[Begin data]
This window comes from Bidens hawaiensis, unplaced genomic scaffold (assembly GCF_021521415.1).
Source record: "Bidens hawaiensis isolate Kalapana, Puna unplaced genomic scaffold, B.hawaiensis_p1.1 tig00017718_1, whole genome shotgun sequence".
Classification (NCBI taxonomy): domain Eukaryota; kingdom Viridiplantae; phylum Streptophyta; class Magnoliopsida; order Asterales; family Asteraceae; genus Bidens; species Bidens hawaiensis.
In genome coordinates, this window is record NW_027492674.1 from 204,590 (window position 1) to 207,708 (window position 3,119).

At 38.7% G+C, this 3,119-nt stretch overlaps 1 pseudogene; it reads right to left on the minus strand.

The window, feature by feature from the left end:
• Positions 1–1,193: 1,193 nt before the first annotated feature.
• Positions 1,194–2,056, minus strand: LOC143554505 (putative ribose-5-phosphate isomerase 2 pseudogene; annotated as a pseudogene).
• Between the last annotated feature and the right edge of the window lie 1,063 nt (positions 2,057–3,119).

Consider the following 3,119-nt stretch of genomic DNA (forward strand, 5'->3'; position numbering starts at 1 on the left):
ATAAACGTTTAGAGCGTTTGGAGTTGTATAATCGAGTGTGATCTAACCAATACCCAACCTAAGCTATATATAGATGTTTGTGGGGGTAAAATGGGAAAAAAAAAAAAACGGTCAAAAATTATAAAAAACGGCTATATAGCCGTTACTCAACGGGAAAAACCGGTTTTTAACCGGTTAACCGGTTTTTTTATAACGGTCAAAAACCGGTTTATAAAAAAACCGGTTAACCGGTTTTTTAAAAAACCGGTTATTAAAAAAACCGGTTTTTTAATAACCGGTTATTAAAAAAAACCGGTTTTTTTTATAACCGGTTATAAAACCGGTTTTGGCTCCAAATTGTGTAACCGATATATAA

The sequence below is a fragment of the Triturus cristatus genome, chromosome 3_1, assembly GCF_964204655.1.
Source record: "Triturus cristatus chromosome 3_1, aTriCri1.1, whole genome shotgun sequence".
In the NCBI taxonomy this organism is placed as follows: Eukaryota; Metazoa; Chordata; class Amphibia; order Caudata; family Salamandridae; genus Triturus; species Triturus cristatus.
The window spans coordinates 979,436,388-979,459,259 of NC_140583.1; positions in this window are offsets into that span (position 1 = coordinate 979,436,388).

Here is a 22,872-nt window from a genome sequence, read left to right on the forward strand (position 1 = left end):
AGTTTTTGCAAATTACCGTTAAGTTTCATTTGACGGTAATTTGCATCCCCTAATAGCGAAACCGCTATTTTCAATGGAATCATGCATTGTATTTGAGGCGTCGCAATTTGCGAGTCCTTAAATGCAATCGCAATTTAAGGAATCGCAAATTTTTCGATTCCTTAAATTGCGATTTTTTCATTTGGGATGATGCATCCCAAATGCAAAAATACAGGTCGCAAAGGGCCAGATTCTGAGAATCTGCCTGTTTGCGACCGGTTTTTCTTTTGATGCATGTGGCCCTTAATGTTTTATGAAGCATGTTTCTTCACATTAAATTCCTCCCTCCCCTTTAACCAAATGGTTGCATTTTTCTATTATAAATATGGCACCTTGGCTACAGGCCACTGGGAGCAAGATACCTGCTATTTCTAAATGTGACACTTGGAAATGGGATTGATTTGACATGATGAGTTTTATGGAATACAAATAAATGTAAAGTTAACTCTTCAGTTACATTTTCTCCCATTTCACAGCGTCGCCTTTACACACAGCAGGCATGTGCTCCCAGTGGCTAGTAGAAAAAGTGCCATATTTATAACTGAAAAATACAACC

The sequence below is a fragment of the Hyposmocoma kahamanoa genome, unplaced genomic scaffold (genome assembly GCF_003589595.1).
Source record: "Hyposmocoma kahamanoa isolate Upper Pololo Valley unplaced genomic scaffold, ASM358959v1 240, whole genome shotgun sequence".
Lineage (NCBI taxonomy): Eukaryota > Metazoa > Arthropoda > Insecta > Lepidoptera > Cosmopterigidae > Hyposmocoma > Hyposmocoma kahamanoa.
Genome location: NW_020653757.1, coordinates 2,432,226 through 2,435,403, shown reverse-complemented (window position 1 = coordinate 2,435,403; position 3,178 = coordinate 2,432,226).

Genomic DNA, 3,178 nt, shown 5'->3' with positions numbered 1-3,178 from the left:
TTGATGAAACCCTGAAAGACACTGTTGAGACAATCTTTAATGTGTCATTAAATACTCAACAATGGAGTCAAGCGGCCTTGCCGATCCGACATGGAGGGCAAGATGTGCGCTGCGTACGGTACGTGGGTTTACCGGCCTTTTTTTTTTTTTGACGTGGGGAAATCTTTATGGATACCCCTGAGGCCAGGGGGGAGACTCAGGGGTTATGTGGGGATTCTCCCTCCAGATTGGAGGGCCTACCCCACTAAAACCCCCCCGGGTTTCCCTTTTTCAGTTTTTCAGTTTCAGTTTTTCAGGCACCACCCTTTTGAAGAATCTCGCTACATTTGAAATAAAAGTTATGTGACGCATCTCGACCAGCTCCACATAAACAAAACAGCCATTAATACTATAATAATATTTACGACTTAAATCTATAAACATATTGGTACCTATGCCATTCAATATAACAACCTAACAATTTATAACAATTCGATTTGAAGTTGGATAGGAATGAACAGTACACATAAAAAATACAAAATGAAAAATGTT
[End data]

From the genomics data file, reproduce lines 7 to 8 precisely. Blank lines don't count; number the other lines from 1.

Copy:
• Positions 1–1,193: 1,193 nt before the first annotated feature.
• Positions 1,194–2,056, minus strand: LOC143554505 (putative ribose-5-phosphate isomerase 2 pseudogene; annotated as a pseudogene).